By Deanna Paul | Washington Post
North Carolina Attorney General Joshua Stein filed a lawsuit Wednesday against popular e-cigarette producer Juul Labs, making it the first state to take legal action against the company.
The suit, filed in state court, alleges that Juul caused addiction in consumers by “deceptively downplaying the potency and danger of the nicotine” and employed advertising campaigns that targeted people under the legal smoking age.
Several of the state’s requests overlap with existing Food and Drug Administration policies, including prohibiting the sale of e-cigarette products to minors. But the state’s complaint goes further: FDA guidelines restrict the sale of e-cigarettes with fruit or candy flavors in stores, allowing menthol, tobacco and mint to be sold. North Carolina’s request would bar the mint flavor there, in addition to the popular flavors like mango and cucumber.
All Juul flavors can be purchased online after customers verify their age on the Juul website. Stein hopes to restrict those sales, too, by preventing all customers in North Carolina from purchasing flavors online that aren’t tobacco or menthol.
And the state is asking the court to apply a marketing and advertising ban that mimics that of the Tobacco Master Settlement Agreement that went into effect in 1998. It would prevent the company from emails, advertising or social media marketing aimed at minors. It also asks the court to block Juul from advertising outdoors and near schools or playgrounds; sponsoring “sports, entertainment, or charity events”; offering free or discounted samples; or promoting products with fashion or media outlets that primarily target consumers under 30.
“Addicting a new generation of teenagers is unacceptable, illegal, and that’s why I’m taking action,” Stein told The Washington Post. “This is about a company that is selling its product predominantly to (youths). There has to be some limitation on the way they do business.”
“I certainly would welcome any state that wants to bring a similar action,” he added.
In a statement to The Post on Wednesday, a Juul spokesman said, “While we have not yet seen the complaint, we share the Attorney General’s concerns about youth vaping, which is why we have been cooperating with his office and why we have taken the most aggressive actions of anyone in the industry to combat youth usage.”
In the past year, Juul ceased the sale of all flavors besides tobacco, menthol and mint to traditional retail stores. The company enhanced its online age-verification process and shut down its Facebook and Instagram accounts. Juul says it also revamped its marketing and commercial campaigns, strengthened its retailer compliance program with more than 2,000 secret shopper visits per month and led industry support of state-based Tobacco 21 laws, which raise to 21 the legal minimum age for all tobacco products.
According to Scott Gottlieb, a former FDA commissioner, attorneys general have an important role to play in keeping nicotine products away from children and teens.
“(Nicotine addiction) is becoming a big enough health problem that even states are going to feel it,” he said, noting the fiscal and public health impact on states. “All the gains we made in smoking could be reversed.”
Under Gottlieb’s leadership in March, the FDA issued a new policy restricting the sale of flavored e-cigarettes. Agency rules, which are binding on regulated entities, do not preempt attorneys general from creating additional restrictions at the local level.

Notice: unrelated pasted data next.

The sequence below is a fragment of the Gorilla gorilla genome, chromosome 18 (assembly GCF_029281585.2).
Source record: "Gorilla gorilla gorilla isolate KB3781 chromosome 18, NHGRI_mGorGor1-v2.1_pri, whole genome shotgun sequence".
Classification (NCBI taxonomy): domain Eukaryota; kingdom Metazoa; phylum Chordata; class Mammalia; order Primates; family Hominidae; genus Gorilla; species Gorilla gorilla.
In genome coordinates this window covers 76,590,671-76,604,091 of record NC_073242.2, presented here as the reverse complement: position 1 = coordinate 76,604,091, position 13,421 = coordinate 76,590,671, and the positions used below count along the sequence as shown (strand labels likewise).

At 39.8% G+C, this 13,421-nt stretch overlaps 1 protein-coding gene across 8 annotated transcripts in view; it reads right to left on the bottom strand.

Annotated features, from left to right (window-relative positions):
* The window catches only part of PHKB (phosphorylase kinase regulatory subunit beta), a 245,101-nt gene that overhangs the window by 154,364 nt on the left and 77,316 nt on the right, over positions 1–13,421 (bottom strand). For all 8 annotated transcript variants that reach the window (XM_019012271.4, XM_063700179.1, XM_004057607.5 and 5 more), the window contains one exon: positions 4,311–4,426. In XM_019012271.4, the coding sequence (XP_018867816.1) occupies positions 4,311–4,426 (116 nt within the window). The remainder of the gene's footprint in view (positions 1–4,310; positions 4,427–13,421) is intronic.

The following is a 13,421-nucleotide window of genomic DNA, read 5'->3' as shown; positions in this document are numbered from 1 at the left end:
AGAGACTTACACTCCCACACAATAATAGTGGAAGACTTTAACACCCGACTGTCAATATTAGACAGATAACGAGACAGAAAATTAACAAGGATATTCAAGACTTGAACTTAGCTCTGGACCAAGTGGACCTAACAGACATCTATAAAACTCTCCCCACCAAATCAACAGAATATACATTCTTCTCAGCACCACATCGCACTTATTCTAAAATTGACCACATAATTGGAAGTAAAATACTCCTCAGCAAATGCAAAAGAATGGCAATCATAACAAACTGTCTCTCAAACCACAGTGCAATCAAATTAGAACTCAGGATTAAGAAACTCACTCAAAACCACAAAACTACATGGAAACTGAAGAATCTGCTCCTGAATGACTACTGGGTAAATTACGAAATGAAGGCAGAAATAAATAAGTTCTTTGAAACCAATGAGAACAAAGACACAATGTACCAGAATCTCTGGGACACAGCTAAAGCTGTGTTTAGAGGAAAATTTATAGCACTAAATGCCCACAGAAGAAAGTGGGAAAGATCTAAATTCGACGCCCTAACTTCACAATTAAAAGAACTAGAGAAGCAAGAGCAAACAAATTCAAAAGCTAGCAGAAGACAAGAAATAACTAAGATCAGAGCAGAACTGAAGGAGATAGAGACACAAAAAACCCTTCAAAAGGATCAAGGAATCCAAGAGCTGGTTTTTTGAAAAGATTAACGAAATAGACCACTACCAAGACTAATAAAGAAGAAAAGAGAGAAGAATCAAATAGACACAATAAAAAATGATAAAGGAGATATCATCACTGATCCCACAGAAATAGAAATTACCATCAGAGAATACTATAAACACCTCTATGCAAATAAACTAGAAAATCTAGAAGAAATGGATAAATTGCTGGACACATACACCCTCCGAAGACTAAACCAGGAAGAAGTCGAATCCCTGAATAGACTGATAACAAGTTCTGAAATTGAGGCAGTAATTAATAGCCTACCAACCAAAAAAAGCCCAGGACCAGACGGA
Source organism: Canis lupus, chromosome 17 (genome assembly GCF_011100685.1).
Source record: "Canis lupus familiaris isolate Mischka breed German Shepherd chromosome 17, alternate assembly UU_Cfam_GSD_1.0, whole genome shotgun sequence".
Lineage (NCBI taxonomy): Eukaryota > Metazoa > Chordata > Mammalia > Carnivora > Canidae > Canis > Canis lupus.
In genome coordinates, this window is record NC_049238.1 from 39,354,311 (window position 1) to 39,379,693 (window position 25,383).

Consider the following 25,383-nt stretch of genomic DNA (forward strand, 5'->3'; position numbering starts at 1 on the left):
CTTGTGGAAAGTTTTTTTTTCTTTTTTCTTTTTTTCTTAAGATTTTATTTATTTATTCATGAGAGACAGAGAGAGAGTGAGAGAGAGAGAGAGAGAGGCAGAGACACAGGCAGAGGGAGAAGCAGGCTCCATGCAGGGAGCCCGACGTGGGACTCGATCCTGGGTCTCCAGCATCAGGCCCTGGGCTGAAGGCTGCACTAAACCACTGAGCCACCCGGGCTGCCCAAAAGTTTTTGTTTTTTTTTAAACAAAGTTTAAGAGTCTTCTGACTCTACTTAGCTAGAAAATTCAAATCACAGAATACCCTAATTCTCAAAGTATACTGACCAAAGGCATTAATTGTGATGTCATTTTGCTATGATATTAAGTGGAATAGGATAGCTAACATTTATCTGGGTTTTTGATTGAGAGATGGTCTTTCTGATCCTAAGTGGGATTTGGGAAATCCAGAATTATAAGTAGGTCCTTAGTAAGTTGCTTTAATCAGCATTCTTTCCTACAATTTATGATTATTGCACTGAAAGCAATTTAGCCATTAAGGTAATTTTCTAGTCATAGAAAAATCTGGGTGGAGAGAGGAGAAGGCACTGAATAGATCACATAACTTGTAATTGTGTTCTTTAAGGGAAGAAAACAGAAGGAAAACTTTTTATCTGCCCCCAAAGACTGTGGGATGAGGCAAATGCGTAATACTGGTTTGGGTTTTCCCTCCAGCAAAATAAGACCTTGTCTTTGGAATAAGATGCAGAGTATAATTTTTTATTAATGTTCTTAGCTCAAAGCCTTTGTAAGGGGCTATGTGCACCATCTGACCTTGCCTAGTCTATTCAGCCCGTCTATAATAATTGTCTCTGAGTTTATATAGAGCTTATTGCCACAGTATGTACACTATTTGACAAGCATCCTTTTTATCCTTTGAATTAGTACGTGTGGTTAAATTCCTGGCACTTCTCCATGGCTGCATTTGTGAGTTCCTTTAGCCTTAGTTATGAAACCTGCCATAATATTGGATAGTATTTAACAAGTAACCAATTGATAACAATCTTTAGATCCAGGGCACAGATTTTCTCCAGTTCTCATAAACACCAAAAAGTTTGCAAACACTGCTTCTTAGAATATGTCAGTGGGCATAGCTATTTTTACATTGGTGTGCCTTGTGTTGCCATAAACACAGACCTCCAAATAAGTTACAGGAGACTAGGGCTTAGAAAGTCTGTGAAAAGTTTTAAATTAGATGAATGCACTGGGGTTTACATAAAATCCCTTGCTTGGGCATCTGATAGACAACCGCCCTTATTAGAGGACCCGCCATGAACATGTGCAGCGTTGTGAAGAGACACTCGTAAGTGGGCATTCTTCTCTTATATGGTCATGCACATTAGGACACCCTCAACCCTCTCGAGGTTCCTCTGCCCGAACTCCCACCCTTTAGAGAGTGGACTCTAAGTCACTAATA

Between 2000 and 2017, tobacco use dropped from 28% to just above 5% of teenagers in the U.S., the lawsuit says. But in the three years since Juul was introduced to the market in 2015, that pattern changed.
Last year, Juul’s retail sales exceeded $650 million, making the it the largest e-cigarette brand on the market, according to a study published by Tobacco Control. Juul users consist mostly of individuals under 21. A study released by the North Carolina Department of Health and Human Services showed that within the past year, use of e-cigarettes increased among high-school-age youths by 78%, and among middle schoolers by 48%.
Vape sales in the United States have climbed. At the same time, Nielson data confirms, cigarette sales declined by at least 5% last year and up to 8% in recent months; a single percentage point represents 2 billion to 3 billion fewer cigarettes smoked. Another study, funded by Juul, showed that after three months of using Juul products, nearly 50% of adult smokers moved off combustible cigarettes completely.
The North Carolina lawsuit argues that the flash-drive-size e-cigarette has played a central role in “fostering the epidemic of e-cigarette use among youth.”
“To the extent that (Juul) has anecdotally been shown to help some adults quit smoking, that’s great,” Stein said. “Adults seeking to quit smoking can use the same flavors currently available to them, tobacco and menthol.”
Research demonstrates that many adults also prefer sweet flavors in their vaping devices “and disliked flavors that elicit bitterness or harshness,” according to a review of nearly 13,000 peer-reviewed studies, though it found inconclusive evidence of a connection between flavors and cessation.
Although “Juuling”- the verb often used to describe smoking with the device – can be an aid in quitting cigarettes, that didn’t appear to be a Juul objective when the company set out.
In a March op-ed, Juul Labs CEO Kevin Burns outlined the tangible changes the company made to fight youth Juuling after consulting with the FDA. But opponents like Stein and Gottlieb believe the Juul business model to date has been almost predominantly an on-ramp for new youth smokers.
“They cleaned (their marketing) up, and it’s currently focused on adult smokers,” Gottlieb said. “But you can’t unring the bell and undo what was done since they launched.”
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